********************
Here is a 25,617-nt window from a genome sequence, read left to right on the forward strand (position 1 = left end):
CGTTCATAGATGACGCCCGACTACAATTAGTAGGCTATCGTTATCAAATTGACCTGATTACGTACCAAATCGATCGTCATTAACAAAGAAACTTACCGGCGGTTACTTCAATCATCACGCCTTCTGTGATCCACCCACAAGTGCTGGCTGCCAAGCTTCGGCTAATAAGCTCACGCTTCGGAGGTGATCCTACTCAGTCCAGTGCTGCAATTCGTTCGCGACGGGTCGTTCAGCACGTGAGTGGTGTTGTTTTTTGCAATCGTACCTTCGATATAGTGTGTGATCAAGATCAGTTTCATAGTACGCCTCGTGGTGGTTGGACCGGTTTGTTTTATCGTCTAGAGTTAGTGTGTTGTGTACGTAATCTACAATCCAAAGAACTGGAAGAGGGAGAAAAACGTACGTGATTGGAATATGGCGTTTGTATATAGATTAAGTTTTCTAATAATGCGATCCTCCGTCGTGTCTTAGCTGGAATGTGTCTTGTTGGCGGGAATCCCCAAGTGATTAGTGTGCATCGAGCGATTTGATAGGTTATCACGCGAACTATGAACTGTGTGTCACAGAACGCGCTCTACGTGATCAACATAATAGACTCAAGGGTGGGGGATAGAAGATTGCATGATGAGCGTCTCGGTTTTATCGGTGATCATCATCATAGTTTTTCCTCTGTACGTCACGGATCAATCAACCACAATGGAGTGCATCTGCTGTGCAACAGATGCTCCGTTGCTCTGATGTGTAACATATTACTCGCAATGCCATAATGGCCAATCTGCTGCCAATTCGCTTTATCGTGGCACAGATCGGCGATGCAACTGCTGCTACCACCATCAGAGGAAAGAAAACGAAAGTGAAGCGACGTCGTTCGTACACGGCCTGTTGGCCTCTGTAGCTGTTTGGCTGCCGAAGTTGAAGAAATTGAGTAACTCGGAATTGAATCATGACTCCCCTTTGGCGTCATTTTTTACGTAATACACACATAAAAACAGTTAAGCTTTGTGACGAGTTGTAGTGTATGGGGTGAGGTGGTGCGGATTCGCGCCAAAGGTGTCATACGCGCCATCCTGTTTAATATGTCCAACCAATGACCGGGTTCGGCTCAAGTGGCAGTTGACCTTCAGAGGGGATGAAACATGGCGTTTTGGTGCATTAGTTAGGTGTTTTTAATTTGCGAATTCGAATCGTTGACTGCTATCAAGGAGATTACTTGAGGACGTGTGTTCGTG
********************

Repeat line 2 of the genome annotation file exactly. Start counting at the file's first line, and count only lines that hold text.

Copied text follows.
CGTTCATAGATGACGCCCGACTACAATTAGTAGGCTATCGTTATCAAATTGACCTGATTACGTACCAAATCGATCGTCATTAACAAAGAAACTTACCGGCGGTTACTTCAATCATCACGCCTTCTGTGATCCACCCACAAGTGCTGGCTGCCAAGCTTCGGCTAATAAGCTCACGCTTCGGAGGTGATCCTACTCAGTCCAGTGCTGCAATTCGTTCGCGACGGGTCGTTCAGCACGTGAGTGGTGTTGTTTTTTGCAATCGTACCTTCGATATAGTGTGTGATCAAGATCAGTTTCATAGTACGCCTCGTGGTGGTTGGACCGGTTTGTTTTATCGTCTAGAGTTAGTGTGTTGTGTACGTAATCTACAATCCAAAGAACTGGAAGAGGGAGAAAAACGTACGTGATTGGAATATGGCGTTTGTATATAGATTAAGTTTTCTAATAATGCGATCCTCCGTCGTGTCTTAGCTGGAATGTGTCTTGTTGGCGGGAATCCCCAAGTGATTAGTGTGCATCGAGCGATTTGATAGGTTATCACGCGAACTATGAACTGTGTGTCACAGAACGCGCTCTACGTGATCAACATAATAGACTCAAGGGTGGGGGATAGAAGATTGCATGATGAGCGTCTCGGTTTTATCGGTGATCATCATCATAGTTTTTCCTCTGTACGTCACGGATCAATCAACCACAATGGAGTGCATCTGCTGTGCAACAGATGCTCCGTTGCTCTGATGTGTAACATATTACTCGCAATGCCATAATGGCCAATCTGCTGCCAATTCGCTTTATCGTGGCACAGATCGGCGATGCAACTGCTGCTACCACCATCAGAGGAAAGAAAACGAAAGTGAAGCGACGTCGTTCGTACACGGCCTGTTGGCCTCTGTAGCTGTTTGGCTGCCGAAGTTGAAGAAATTGAGTAACTCGGAATTGAATCATGACTCCCCTTTGGCGTCATTTTTTACGTAATACACACATAAAAACAGTTAAGCTTTGTGACGAGTTGTAGTGTATGGGGTGAGGTGGTGCGGATTCGCGCCAAAGGTGTCATACGCGCCATCCTGTTTAATATGTCCAACCAATGACCGGGTTCGGCTCAAGTGGCAGTTGACCTTCAGAGGGGATGAAACATGGCGTTTTGGTGCATTAGTTAGGTGTTTTTAATTTGCGAATTCGAATCGTTGACTGCTATCAAGGAGATTACTTGAGGACGTGTGTTCGTG